Appeal from the Circuit Court of Grundy County; the Hon.
Alexander T. Bower, Judge, presiding.
PRESIDING JUSTICE HEIPLE DELIVERED THE OPINION OF THE COURT:
On May 5, 1980, an automobile driven by John M. Couch collided with a motorcycle driven by the plaintiff. Both parties were insured by the defendant. This action arises out of the defendant's conduct in settling the plaintiff's third-party claim against Couch. The complaint was based on common law fraud, the Illinois Consumer Fraud and Deceptive Business Practices Act (Ill. Rev. Stat. 1981, ch. 121 1/2, par. 261 et seq.) and intentional infliction of emotional distress. The complaint was dismissed on defendant's motion. The following issues are presented by the plaintiff's appeal: (1) whether the two-year statute of limitations for personal injuries governs the plaintiff's fraud claim; (2) whether the defendant's liability is dependent upon first establishing Mr. Couch's liability; (3) whether the plaintiff was required to rescind the release given to Mr. Couch and return the settlement to the defendant before proceeding with this action; (4) whether the plaintiff's action is barred as a direct action against an insurer and (5) whether the complaint states a cause of action for fraud, intentional infliction of emotional distress and violation of the Consumer Fraud Act.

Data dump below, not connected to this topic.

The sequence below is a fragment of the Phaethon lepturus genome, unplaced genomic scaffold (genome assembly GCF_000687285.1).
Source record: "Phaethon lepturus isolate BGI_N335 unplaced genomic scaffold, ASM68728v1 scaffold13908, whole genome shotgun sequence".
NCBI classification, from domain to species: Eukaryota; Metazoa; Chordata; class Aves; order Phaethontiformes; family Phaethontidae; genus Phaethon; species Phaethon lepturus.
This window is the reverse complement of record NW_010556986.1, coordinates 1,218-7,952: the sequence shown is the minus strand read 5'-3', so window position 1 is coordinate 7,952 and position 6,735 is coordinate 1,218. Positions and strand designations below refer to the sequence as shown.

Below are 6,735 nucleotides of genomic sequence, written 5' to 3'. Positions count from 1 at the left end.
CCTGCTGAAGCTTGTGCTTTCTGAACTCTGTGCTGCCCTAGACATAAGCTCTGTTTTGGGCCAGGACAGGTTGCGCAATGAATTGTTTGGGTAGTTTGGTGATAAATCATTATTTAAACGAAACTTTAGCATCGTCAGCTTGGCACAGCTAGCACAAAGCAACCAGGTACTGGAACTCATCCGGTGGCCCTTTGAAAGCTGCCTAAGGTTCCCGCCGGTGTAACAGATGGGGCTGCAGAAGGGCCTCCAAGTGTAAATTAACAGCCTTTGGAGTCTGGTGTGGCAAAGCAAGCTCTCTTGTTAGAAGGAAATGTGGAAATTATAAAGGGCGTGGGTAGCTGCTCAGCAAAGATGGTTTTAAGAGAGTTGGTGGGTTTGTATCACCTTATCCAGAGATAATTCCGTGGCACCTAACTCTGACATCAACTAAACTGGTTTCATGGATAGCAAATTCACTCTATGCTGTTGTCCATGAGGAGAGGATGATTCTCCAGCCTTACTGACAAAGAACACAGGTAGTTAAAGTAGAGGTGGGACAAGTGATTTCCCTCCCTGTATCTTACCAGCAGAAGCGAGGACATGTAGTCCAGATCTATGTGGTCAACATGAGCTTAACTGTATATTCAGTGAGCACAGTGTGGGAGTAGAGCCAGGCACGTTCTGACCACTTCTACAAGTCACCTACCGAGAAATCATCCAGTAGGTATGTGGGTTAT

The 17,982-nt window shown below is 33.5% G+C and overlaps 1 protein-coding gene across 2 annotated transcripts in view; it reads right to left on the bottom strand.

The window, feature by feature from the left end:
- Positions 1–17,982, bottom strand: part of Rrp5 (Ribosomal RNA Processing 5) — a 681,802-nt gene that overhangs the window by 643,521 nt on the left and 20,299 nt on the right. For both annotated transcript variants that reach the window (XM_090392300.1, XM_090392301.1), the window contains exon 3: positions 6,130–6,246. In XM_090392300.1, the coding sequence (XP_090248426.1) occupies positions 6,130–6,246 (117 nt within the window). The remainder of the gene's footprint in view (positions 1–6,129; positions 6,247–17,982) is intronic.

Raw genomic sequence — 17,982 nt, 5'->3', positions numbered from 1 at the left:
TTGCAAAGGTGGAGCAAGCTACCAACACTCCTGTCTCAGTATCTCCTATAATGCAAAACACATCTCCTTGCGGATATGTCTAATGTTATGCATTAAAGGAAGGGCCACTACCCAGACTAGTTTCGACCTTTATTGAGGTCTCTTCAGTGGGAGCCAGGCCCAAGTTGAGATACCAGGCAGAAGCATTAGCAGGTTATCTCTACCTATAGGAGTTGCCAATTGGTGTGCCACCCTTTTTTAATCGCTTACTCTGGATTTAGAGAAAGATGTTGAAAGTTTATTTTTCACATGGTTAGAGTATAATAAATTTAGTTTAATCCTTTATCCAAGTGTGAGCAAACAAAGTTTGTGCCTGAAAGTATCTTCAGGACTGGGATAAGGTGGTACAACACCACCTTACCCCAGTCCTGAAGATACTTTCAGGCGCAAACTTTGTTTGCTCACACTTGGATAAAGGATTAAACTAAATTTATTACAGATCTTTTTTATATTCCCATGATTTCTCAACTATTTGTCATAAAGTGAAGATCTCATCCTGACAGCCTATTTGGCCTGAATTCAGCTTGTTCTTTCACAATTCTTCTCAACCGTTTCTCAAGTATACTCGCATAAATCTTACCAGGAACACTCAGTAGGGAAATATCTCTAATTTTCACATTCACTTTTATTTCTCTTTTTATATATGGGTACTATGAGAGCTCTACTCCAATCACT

• 1 The defendant argues that its own liability is dependent upon the liability of Mr. Couch. Therefore, a judgment against Couch is necessary in order to establish the defendant's liability. Since the two-year statute of limitations for personal injuries has run and no lawsuit has been brought against Mr. Couch, the defendant contends that the statute of limitations also bars the plaintiff's third-party fraud action. The trial court also referred to the limitations period in dismissing the complaint.
In support of its argument, the defendant cites Kolar v. City of Chicago (1973), 12 Ill. App.3d 887. In Kolar, a wife's personal injury action against the city was barred by the statute of limitations. The husband argued that his action for loss of consortium was not covered by the personal injury limitations period because it was an action for property damages. The court of appeals held that the husband's action was dependent upon proving that the city had negligently injured his wife. Therefore, the two-year personal injury statute barred the husband's claim despite the fact that it was a separate cause of action.